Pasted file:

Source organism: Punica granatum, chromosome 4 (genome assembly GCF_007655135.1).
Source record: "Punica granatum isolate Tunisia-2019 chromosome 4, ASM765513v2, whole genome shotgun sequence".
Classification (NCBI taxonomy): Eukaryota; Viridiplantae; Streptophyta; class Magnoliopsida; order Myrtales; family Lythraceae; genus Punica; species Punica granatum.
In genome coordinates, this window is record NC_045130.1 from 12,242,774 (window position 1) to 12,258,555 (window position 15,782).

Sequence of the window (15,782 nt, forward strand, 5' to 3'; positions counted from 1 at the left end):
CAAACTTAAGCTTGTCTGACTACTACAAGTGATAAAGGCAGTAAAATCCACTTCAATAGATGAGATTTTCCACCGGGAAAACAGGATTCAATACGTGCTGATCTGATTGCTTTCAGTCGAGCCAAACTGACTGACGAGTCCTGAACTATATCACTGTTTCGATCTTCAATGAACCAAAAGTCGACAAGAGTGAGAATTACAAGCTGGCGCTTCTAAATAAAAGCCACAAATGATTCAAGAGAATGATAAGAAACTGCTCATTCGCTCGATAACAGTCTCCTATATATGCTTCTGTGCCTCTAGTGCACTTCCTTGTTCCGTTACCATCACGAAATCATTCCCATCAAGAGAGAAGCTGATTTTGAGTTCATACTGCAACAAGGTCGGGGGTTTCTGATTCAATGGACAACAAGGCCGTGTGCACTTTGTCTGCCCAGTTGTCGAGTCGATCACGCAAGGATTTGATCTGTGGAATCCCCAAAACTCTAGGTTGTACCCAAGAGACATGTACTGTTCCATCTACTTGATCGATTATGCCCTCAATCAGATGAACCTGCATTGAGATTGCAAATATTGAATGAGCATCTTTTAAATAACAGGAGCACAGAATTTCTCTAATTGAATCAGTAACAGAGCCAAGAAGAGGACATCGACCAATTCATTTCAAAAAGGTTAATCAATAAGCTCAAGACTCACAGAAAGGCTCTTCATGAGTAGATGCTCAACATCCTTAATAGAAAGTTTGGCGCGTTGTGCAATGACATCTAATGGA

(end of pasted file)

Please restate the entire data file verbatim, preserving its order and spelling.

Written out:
Source organism: Punica granatum, chromosome 4 (genome assembly GCF_007655135.1).
Source record: "Punica granatum isolate Tunisia-2019 chromosome 4, ASM765513v2, whole genome shotgun sequence".
Classification (NCBI taxonomy): Eukaryota; Viridiplantae; Streptophyta; class Magnoliopsida; order Myrtales; family Lythraceae; genus Punica; species Punica granatum.
In genome coordinates, this window is record NC_045130.1 from 12,242,774 (window position 1) to 12,258,555 (window position 15,782).

Sequence of the window (15,782 nt, forward strand, 5' to 3'; positions counted from 1 at the left end):
CAAACTTAAGCTTGTCTGACTACTACAAGTGATAAAGGCAGTAAAATCCACTTCAATAGATGAGATTTTCCACCGGGAAAACAGGATTCAATACGTGCTGATCTGATTGCTTTCAGTCGAGCCAAACTGACTGACGAGTCCTGAACTATATCACTGTTTCGATCTTCAATGAACCAAAAGTCGACAAGAGTGAGAATTACAAGCTGGCGCTTCTAAATAAAAGCCACAAATGATTCAAGAGAATGATAAGAAACTGCTCATTCGCTCGATAACAGTCTCCTATATATGCTTCTGTGCCTCTAGTGCACTTCCTTGTTCCGTTACCATCACGAAATCATTCCCATCAAGAGAGAAGCTGATTTTGAGTTCATACTGCAACAAGGTCGGGGGTTTCTGATTCAATGGACAACAAGGCCGTGTGCACTTTGTCTGCCCAGTTGTCGAGTCGATCACGCAAGGATTTGATCTGTGGAATCCCCAAAACTCTAGGTTGTACCCAAGAGACATGTACTGTTCCATCTACTTGATCGATTATGCCCTCAATCAGATGAACCTGCATTGAGATTGCAAATATTGAATGAGCATCTTTTAAATAACAGGAGCACAGAATTTCTCTAATTGAATCAGTAACAGAGCCAAGAAGAGGACATCGACCAATTCATTTCAAAAAGGTTAATCAATAAGCTCAAGACTCACAGAAAGGCTCTTCATGAGTAGATGCTCAACATCCTTAATAGAAAGTTTGGCGCGTTGTGCAATGACATCTAATGGA